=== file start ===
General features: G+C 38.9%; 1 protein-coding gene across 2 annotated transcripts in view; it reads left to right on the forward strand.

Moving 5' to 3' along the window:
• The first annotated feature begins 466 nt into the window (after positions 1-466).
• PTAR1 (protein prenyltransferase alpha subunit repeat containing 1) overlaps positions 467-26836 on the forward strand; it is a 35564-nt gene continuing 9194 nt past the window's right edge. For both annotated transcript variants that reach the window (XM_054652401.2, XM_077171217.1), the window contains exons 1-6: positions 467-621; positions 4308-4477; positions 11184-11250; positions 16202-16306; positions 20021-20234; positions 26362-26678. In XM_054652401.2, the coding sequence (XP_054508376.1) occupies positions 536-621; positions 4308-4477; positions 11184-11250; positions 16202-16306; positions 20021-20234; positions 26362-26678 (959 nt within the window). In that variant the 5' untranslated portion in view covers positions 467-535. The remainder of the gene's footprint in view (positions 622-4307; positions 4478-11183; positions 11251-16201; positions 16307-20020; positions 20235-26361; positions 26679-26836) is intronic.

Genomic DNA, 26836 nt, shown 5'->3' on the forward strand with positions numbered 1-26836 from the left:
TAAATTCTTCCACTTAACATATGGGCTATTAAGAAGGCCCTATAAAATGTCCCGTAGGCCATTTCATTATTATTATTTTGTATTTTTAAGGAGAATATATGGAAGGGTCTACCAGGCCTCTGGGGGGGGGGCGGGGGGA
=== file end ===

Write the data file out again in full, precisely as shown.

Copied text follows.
General features: G+C 38.9%; 1 protein-coding gene across 2 annotated transcripts in view; it reads left to right on the forward strand.

Moving 5' to 3' along the window:
• The first annotated feature begins 466 nt into the window (after positions 1-466).
• PTAR1 (protein prenyltransferase alpha subunit repeat containing 1) overlaps positions 467-26836 on the forward strand; it is a 35564-nt gene continuing 9194 nt past the window's right edge. For both annotated transcript variants that reach the window (XM_054652401.2, XM_077171217.1), the window contains exons 1-6: positions 467-621; positions 4308-4477; positions 11184-11250; positions 16202-16306; positions 20021-20234; positions 26362-26678. In XM_054652401.2, the coding sequence (XP_054508376.1) occupies positions 536-621; positions 4308-4477; positions 11184-11250; positions 16202-16306; positions 20021-20234; positions 26362-26678 (959 nt within the window). In that variant the 5' untranslated portion in view covers positions 467-535. The remainder of the gene's footprint in view (positions 622-4307; positions 4478-11183; positions 11251-16201; positions 16307-20020; positions 20235-26361; positions 26679-26836) is intronic.

Genomic DNA, 26836 nt, shown 5'->3' on the forward strand with positions numbered 1-26836 from the left:
TAAATTCTTCCACTTAACATATGGGCTATTAAGAAGGCCCTATAAAATGTCCCGTAGGCCATTTCATTATTATTATTTTGTATTTTTAAGGAGAATATATGGAAGGGTCTACCAGGCCTCTGGGGGGGGGGCGGGGGGA